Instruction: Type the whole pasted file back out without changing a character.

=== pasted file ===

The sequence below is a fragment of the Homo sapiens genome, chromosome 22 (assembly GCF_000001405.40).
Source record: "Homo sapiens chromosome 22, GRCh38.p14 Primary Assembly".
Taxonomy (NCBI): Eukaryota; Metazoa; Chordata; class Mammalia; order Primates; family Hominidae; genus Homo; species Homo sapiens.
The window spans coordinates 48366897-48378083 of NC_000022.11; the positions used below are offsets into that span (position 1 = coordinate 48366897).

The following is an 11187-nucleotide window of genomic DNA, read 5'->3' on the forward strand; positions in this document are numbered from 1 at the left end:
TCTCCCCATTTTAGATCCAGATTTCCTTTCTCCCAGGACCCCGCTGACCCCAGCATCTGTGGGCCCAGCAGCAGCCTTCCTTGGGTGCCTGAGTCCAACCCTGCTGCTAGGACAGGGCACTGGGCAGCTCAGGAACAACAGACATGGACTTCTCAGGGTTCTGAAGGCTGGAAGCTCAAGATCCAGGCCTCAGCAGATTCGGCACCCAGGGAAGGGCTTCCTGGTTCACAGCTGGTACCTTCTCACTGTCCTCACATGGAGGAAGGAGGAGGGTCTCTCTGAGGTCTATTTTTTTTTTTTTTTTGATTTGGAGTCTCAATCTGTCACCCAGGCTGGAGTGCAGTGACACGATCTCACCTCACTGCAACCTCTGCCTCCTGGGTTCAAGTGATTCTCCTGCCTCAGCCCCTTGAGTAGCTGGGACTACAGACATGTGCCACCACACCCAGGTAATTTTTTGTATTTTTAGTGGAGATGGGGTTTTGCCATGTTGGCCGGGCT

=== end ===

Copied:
The sequence below is a fragment of the Homo sapiens genome, chromosome 22 (assembly GCF_000001405.40).
Source record: "Homo sapiens chromosome 22, GRCh38.p14 Primary Assembly".
Taxonomy (NCBI): Eukaryota; Metazoa; Chordata; class Mammalia; order Primates; family Hominidae; genus Homo; species Homo sapiens.
The window spans coordinates 48366897-48378083 of NC_000022.11; the positions used below are offsets into that span (position 1 = coordinate 48366897).

The following is an 11187-nucleotide window of genomic DNA, read 5'->3' on the forward strand; positions in this document are numbered from 1 at the left end:
TCTCCCCATTTTAGATCCAGATTTCCTTTCTCCCAGGACCCCGCTGACCCCAGCATCTGTGGGCCCAGCAGCAGCCTTCCTTGGGTGCCTGAGTCCAACCCTGCTGCTAGGACAGGGCACTGGGCAGCTCAGGAACAACAGACATGGACTTCTCAGGGTTCTGAAGGCTGGAAGCTCAAGATCCAGGCCTCAGCAGATTCGGCACCCAGGGAAGGGCTTCCTGGTTCACAGCTGGTACCTTCTCACTGTCCTCACATGGAGGAAGGAGGAGGGTCTCTCTGAGGTCTATTTTTTTTTTTTTTTTGATTTGGAGTCTCAATCTGTCACCCAGGCTGGAGTGCAGTGACACGATCTCACCTCACTGCAACCTCTGCCTCCTGGGTTCAAGTGATTCTCCTGCCTCAGCCCCTTGAGTAGCTGGGACTACAGACATGTGCCACCACACCCAGGTAATTTTTTGTATTTTTAGTGGAGATGGGGTTTTGCCATGTTGGCCGGGCT